Naturespeak A naturalist's view of the world

February 21, 2008

Arakun’s Up and Out

Filed under: Uncategorized — wykes @ 9:39 pm

  This winter has been a doozey in many respects.  Although punctuated with warm days and periods of snowlessness (is that a word?) there have been equally long sessions of bitter cold and snow to balance them out.  Members of the Arakun tribe long ago adopted a wait and see strategy to deal with winters such as these.  In other words, they wait out the cold snaps and come out during the late winter warm spells.  This last bout of warmth (a relative term used by us northerners) has encouraged the Arukuns to spill out over the countryside.  The critters look out of place in a snowy setting – something like your hairy neighbor walking out to get the Sunday paper in his bathrobe and bare feet. The fact is that you don’t usually see either of them. The track evidence is enough to decipher both Arakun activity and the actions of your neighborhood Yeti.

  The Arakun critters we are talking about here are Raccoons.  Like our Coyotl discussion earlier, the name of this familiar bandit derives from a slight slander of their Indian name. In this case, the original name was bestowed upon them by the Algonquin speaking peoples of North America. Say “Arakun” enough and you will find yourself saying “A Raccoon.” Drop the “A” and you have the present name, although many simplify that to plain old “coon.”

  Raccoons are basically southern beasts that have learned to tolerate northern winters by getting fat (perhaps your neighbor does the same thing?). Healthy early winter coons can pinch nearly an inch of the life saving flab which accounts for well over 1/3 of their total body weight. They retire to denning sites, such as abandoned woodchuck burrows and hollow trees, when the snow begins to fly.  The first few months are spent in a drowsy sleeping state.  This is not hibernation, but an effective way to conserve energy that allows their bodies to maintain heat by burning off the fat reserves.

  By the time the late winter thaws arrive, the coons are starting to feel the need to begin re-stocking their internal cupboards. They pepper the snowy landscape with their prints as they wander far and wide foraging for food.  

  Here is a typical set of raccoon tracks.  The one thing you’ll notice on this set is their resemblance to tiny human hands. Each foot leaves an impression with five finger-like toes. The hind foot is larger -2 inches or so -and leaves a full sole impression (raccoons, like bears, skunks, and your neighbor, are so-called plantigrade walkers that put full weight on their soles when walking).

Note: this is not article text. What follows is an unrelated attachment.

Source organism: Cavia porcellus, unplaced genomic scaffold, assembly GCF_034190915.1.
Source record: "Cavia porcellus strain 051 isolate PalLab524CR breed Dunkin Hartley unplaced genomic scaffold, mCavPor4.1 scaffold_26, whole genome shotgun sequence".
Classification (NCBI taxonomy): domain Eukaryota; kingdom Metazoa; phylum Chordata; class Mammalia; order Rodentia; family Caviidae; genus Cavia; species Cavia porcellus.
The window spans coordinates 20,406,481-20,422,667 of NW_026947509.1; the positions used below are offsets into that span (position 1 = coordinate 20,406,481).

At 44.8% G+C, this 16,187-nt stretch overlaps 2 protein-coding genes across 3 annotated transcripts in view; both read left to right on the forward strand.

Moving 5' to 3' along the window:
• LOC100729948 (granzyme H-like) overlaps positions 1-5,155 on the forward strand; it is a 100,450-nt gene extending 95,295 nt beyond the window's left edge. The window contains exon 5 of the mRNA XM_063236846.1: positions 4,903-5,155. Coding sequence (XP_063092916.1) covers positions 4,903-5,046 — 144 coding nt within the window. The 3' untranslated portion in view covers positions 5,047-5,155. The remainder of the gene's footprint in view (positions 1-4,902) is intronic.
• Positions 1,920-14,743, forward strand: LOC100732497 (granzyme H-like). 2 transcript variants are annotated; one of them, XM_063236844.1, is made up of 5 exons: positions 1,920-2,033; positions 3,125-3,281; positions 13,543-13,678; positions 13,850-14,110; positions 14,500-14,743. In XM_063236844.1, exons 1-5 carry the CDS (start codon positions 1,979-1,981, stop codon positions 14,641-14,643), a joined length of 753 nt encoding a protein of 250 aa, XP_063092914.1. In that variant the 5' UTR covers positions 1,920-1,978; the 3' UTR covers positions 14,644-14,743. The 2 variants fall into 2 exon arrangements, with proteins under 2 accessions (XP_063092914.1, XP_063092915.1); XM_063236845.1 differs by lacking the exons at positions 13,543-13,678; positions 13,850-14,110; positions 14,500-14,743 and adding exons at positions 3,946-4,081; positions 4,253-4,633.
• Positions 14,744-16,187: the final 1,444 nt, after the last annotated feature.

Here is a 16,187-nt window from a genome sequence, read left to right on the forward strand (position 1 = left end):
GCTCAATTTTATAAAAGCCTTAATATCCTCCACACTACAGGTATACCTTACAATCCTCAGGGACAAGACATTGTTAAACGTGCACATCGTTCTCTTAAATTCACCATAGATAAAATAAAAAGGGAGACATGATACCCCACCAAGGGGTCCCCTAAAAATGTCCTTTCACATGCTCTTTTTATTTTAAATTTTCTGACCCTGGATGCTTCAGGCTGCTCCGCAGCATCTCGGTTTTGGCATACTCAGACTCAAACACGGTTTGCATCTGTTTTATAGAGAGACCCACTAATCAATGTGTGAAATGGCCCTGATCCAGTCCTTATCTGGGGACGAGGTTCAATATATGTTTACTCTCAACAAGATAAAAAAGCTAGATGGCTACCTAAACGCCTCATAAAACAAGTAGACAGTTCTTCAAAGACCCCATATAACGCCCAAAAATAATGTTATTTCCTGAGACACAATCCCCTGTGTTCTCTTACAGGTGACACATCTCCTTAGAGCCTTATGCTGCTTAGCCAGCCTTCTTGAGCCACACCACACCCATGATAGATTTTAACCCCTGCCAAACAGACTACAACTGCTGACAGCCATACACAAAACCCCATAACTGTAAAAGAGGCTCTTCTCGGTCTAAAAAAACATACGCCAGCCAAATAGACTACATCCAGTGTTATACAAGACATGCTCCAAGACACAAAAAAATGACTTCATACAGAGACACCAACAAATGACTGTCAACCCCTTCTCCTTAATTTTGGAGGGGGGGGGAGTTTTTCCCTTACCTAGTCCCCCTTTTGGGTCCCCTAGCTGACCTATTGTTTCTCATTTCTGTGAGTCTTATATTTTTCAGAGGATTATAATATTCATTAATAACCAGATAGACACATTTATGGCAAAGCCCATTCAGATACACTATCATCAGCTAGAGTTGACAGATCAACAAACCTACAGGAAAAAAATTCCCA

In cases where the critter walks in deeper snow (see here) the toes are harder to see. There are swish marks made by the tail in this last example, but normally that kind of thing doesn’t show up. What you will notice on any set of coon tracks is that they are laid down in pairs with the front and hind feet marking the snow right next to each other (see here).

  Today I followed an extensive set of raccoon tracks that bounded back and forth along a creek. At many points, the tracks ventured out onto the ice or ended at the open water. It was apparent that this animal was searching in the stream for victuals. The creek was flush and the rushing cold water was not very conducive for the usual Arakun hand fishing method. After a quarter mile, though, I did find the remains of a very large crayfish pulled out onto the bank (see here). It was “rent asunder” by the coon and no doubt provided a nice seafood entrée.

  The fishercoon was long gone by the time I arrived on the scene this afternoon, but there was enough evidence before me to reconstruct a potentially mesmerizing picture. Last night there was a total eclipse of the moon.  By 11 pm, the earth’s shadow enveloped the lunar face and the full moon glowed with a deep copper radiance.  I can picture our coon as a ghostly form moving about the snowscape – his nightshine temporarily removed. A few crisp splashes and the crunching of crawdad shell would have cut through the still night air as he made his find.

  This night of the blood moon was bitter cold, so the coon – his hunger temporarily satisfied – hurried back over the flats and entered his cozy den.  By the time the moon was restored to its full face in the wee hours, our raccoon was sound asleep and dreaming of the next thaw. 

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